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Accounting for Climate Change in Rainfall Intensity-Duration-Frequency (IDF) Curves for Stormwater Management

Christopher J. Martinez, Young Gu Her, and Eban Bean


Structures and systems for stormwater management, including dams, spillways, canals, roads, drainage networks, and pumping stations, are designed based on understanding storm event characteristics found in historical data. The frequency of a storm of a given size occurring at a certain frequency is estimated using rainfall intensity-duration-frequency (IDF) curves. As the name implies, these curves can be used to determine the amount of rainfall of a given duration (e.g., the amount that may occur over one hour or one day) that is expected to occur at a given frequency (e.g., expected to recur every 10 or 100 years) (Her et al. 2018). The statistics of the historical observed rainfall at a given location are used to calculate the curves. These IDF curves are then used in engineering design, such as stormwater infrastructure.

One major problem with IDF curves is they assume that the historical rainfall used to create the curves is “stationary” (i.e., not changing over time). If rainfall changes over time due to climate change, the curves may provide an insufficient estimate (or an excessive estimate) of future rainfall intensities or depths. Thus, their use could result in under-designed (or overdesigned) engineering projects. However, climate change is an evolving science, and forecasting how rainfall patterns and IDFs will change in response to it remains an imprecise analysis.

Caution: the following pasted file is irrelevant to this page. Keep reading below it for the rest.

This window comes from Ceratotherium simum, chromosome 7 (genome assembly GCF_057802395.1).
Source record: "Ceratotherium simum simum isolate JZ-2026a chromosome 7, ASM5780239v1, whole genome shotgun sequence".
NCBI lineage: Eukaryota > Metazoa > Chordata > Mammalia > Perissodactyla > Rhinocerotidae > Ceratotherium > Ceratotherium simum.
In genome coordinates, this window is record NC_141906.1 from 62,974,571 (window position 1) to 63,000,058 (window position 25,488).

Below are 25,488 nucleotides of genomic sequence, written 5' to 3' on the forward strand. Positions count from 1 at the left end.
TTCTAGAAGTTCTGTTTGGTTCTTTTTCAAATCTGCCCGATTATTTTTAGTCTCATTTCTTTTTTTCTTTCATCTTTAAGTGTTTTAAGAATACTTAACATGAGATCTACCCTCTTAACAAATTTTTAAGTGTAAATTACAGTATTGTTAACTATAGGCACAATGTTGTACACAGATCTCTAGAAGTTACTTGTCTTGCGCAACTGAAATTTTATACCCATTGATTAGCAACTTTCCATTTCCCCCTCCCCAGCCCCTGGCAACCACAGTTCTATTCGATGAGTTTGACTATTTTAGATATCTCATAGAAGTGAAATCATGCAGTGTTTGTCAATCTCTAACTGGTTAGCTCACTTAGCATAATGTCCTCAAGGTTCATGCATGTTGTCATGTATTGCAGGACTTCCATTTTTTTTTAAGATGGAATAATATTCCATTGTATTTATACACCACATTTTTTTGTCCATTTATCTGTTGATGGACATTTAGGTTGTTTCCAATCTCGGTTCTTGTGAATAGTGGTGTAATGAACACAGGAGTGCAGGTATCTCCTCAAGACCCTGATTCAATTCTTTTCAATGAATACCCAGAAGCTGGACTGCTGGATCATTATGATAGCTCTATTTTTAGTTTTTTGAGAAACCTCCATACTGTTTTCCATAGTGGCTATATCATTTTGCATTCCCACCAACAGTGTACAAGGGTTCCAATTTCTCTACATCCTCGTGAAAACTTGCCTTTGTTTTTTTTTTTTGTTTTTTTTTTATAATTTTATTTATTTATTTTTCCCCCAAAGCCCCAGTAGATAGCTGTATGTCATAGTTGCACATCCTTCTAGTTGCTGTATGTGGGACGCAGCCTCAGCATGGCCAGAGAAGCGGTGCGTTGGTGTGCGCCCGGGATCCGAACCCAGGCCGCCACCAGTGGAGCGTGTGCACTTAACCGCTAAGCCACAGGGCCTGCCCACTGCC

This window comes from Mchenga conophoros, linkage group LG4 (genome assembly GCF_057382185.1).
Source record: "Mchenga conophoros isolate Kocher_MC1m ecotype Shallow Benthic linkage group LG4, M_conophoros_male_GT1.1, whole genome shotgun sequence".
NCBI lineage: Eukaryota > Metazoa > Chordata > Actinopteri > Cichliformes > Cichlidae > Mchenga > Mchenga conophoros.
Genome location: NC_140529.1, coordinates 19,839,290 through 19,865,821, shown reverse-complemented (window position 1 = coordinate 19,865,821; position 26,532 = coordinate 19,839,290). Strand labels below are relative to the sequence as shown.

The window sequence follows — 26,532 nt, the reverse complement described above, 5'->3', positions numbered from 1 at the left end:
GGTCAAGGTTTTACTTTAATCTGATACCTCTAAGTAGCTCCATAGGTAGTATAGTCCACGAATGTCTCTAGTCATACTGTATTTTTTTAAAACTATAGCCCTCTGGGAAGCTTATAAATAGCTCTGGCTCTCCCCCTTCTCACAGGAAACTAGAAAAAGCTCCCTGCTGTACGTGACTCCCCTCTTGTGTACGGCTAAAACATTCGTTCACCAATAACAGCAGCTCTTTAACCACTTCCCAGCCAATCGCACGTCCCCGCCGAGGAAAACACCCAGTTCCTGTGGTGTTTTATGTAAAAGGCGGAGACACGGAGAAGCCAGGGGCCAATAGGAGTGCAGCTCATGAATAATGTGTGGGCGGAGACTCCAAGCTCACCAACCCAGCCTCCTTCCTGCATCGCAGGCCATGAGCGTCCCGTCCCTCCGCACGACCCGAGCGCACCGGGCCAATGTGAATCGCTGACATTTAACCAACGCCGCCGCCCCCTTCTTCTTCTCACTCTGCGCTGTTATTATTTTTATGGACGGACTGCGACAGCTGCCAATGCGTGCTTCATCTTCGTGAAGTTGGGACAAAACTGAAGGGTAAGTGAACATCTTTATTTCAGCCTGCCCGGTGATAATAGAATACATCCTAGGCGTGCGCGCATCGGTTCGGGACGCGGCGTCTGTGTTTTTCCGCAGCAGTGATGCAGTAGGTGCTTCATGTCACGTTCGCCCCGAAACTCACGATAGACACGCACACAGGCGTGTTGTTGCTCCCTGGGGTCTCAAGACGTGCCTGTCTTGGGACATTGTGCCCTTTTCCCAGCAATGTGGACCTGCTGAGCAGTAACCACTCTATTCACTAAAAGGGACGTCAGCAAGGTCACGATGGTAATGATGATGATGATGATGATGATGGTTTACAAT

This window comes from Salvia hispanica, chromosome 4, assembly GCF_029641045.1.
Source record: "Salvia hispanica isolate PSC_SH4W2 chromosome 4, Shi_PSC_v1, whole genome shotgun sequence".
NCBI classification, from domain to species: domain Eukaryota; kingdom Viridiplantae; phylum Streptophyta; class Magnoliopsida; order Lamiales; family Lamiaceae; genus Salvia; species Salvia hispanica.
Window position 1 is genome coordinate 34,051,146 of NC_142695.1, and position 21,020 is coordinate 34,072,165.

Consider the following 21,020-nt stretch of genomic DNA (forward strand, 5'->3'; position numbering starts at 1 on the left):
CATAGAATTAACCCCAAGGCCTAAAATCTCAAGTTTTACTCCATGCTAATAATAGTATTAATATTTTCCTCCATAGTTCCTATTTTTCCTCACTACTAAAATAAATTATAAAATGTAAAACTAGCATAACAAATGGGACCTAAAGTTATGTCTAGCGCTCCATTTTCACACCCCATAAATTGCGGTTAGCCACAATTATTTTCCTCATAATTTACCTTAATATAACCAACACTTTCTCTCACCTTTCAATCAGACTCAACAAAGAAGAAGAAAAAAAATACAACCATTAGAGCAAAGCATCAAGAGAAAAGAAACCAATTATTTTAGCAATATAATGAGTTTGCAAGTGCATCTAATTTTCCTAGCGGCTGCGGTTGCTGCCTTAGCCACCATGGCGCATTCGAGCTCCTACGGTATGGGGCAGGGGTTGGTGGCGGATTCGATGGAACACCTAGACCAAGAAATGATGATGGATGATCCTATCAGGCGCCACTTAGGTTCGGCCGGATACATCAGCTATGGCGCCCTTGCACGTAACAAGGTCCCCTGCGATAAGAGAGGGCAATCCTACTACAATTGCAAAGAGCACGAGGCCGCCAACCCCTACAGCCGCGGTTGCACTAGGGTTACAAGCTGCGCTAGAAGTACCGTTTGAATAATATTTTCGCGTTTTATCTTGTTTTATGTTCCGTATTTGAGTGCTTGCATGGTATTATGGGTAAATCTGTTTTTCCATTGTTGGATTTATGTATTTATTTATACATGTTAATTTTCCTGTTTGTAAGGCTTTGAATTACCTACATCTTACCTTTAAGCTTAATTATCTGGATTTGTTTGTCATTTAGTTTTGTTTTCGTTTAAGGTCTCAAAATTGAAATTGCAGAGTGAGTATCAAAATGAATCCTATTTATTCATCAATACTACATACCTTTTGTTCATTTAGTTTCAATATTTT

Accounting for climate change in IDF curves is a topic of considerable ongoing research; to date, there is no single “best” way to do so (Hathaway et al. 2024). This publication is meant to describe three major approaches to account for climate change in IDF curves and the pros and cons of each approach. This document aims to provide information to practicing engineers, Extension agents, and others interested in how projected changes in rainfall patterns can be considered for water resources management.

Three Approaches to Account for Climate Change in IDF Curves

Scaling Existing IDF Curves

Scaling IDF curves created with historical rainfall records is the most straightforward approach to account for climate change in IDF curves. For this approach, an existing IDF curve (e.g., from the NOAA Atlas 14 website []) is adjusted by a given amount to estimate a future IDF curve, or more specifically, a rainfall intensity of a duration and return frequency is scaled by a factor. For example, the United Kingdom applies a 20% increase to the amount of rainfall that may occur for a given duration and frequency to create future IDF curves (UK Department for Infrastructure 2020). An example is provided in Figure 1. This figure shows the historical IDF curves for Gainesville, Florida in the top half. The adjusted (i.e., by 20%) IDF curves are shown in the bottom half. For example, the 24-hour rainfall with an expected 100-year recurrence interval based on historical rainfall is 9.5 inches (shown in the red circle, Figure 1a). For the adjusted curve, the amount would be 11.4 inches (shown in the red circle, Figure 1b).

Existing (a) and scaled (b) IDF curves for Gainesville, Florida. The red circles highlight the 24-hour, 100-year recurrence interval. Data for the curves were obtained from the NOAA Atlas 14 website ().
Figure 1. Existing (a) and scaled (b) IDF curves for Gainesville, Florida. The red circles highlight the 24-hour, 100-year recurrence interval. Data for the curves were obtained from the NOAA Atlas 14 website (